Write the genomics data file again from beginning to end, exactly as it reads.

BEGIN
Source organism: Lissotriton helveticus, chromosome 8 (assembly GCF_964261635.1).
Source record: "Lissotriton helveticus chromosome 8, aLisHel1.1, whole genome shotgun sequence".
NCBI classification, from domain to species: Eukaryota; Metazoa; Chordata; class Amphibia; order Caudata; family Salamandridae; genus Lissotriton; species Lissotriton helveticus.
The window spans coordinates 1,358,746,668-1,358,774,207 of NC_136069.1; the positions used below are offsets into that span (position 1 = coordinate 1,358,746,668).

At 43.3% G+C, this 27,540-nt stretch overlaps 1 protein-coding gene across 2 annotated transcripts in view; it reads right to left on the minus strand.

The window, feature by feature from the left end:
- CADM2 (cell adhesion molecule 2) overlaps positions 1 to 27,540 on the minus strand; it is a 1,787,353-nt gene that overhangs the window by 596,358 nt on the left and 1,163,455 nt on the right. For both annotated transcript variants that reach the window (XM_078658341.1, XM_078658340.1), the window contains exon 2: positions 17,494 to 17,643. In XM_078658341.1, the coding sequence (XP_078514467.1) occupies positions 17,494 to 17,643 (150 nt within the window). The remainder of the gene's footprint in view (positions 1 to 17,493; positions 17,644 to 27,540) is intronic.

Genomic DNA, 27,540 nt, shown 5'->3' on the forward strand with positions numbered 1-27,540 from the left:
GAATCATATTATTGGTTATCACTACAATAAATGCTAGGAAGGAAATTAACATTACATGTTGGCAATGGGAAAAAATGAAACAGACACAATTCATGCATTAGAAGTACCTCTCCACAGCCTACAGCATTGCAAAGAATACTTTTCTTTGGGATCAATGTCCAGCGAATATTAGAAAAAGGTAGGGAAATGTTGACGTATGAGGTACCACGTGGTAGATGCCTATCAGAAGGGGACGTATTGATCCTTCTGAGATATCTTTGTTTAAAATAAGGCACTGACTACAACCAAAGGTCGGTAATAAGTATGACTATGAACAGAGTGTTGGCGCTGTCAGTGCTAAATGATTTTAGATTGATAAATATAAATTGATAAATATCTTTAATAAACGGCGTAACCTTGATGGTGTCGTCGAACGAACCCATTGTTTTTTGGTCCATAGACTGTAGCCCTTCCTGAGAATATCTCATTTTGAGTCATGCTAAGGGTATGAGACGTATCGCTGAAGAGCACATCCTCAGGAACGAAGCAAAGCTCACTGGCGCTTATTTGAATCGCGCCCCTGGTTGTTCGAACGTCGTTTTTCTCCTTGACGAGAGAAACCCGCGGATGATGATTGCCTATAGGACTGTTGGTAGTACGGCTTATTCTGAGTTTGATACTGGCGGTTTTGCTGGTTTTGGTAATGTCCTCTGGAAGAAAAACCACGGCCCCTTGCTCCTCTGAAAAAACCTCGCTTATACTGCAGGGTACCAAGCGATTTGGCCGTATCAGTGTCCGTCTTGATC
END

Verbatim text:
Source organism: Lissotriton helveticus, chromosome 8 (assembly GCF_964261635.1).
Source record: "Lissotriton helveticus chromosome 8, aLisHel1.1, whole genome shotgun sequence".
NCBI classification, from domain to species: Eukaryota; Metazoa; Chordata; class Amphibia; order Caudata; family Salamandridae; genus Lissotriton; species Lissotriton helveticus.
The window spans coordinates 1,358,746,668-1,358,774,207 of NC_136069.1; the positions used below are offsets into that span (position 1 = coordinate 1,358,746,668).

At 43.3% G+C, this 27,540-nt stretch overlaps 1 protein-coding gene across 2 annotated transcripts in view; it reads right to left on the minus strand.

The window, feature by feature from the left end:
- CADM2 (cell adhesion molecule 2) overlaps positions 1 to 27,540 on the minus strand; it is a 1,787,353-nt gene that overhangs the window by 596,358 nt on the left and 1,163,455 nt on the right. For both annotated transcript variants that reach the window (XM_078658341.1, XM_078658340.1), the window contains exon 2: positions 17,494 to 17,643. In XM_078658341.1, the coding sequence (XP_078514467.1) occupies positions 17,494 to 17,643 (150 nt within the window). The remainder of the gene's footprint in view (positions 1 to 17,493; positions 17,644 to 27,540) is intronic.

Genomic DNA, 27,540 nt, shown 5'->3' on the forward strand with positions numbered 1-27,540 from the left:
GAATCATATTATTGGTTATCACTACAATAAATGCTAGGAAGGAAATTAACATTACATGTTGGCAATGGGAAAAAATGAAACAGACACAATTCATGCATTAGAAGTACCTCTCCACAGCCTACAGCATTGCAAAGAATACTTTTCTTTGGGATCAATGTCCAGCGAATATTAGAAAAAGGTAGGGAAATGTTGACGTATGAGGTACCACGTGGTAGATGCCTATCAGAAGGGGACGTATTGATCCTTCTGAGATATCTTTGTTTAAAATAAGGCACTGACTACAACCAAAGGTCGGTAATAAGTATGACTATGAACAGAGTGTTGGCGCTGTCAGTGCTAAATGATTTTAGATTGATAAATATAAATTGATAAATATCTTTAATAAACGGCGTAACCTTGATGGTGTCGTCGAACGAACCCATTGTTTTTTGGTCCATAGACTGTAGCCCTTCCTGAGAATATCTCATTTTGAGTCATGCTAAGGGTATGAGACGTATCGCTGAAGAGCACATCCTCAGGAACGAAGCAAAGCTCACTGGCGCTTATTTGAATCGCGCCCCTGGTTGTTCGAACGTCGTTTTTCTCCTTGACGAGAGAAACCCGCGGATGATGATTGCCTATAGGACTGTTGGTAGTACGGCTTATTCTGAGTTTGATACTGGCGGTTTTGCTGGTTTTGGTAATGTCCTCTGGAAGAAAAACCACGGCCCCTTGCTCCTCTGAAAAAACCTCGCTTATACTGCAGGGTACCAAGCGATTTGGCCGTATCAGTGTCCGTCTTGATC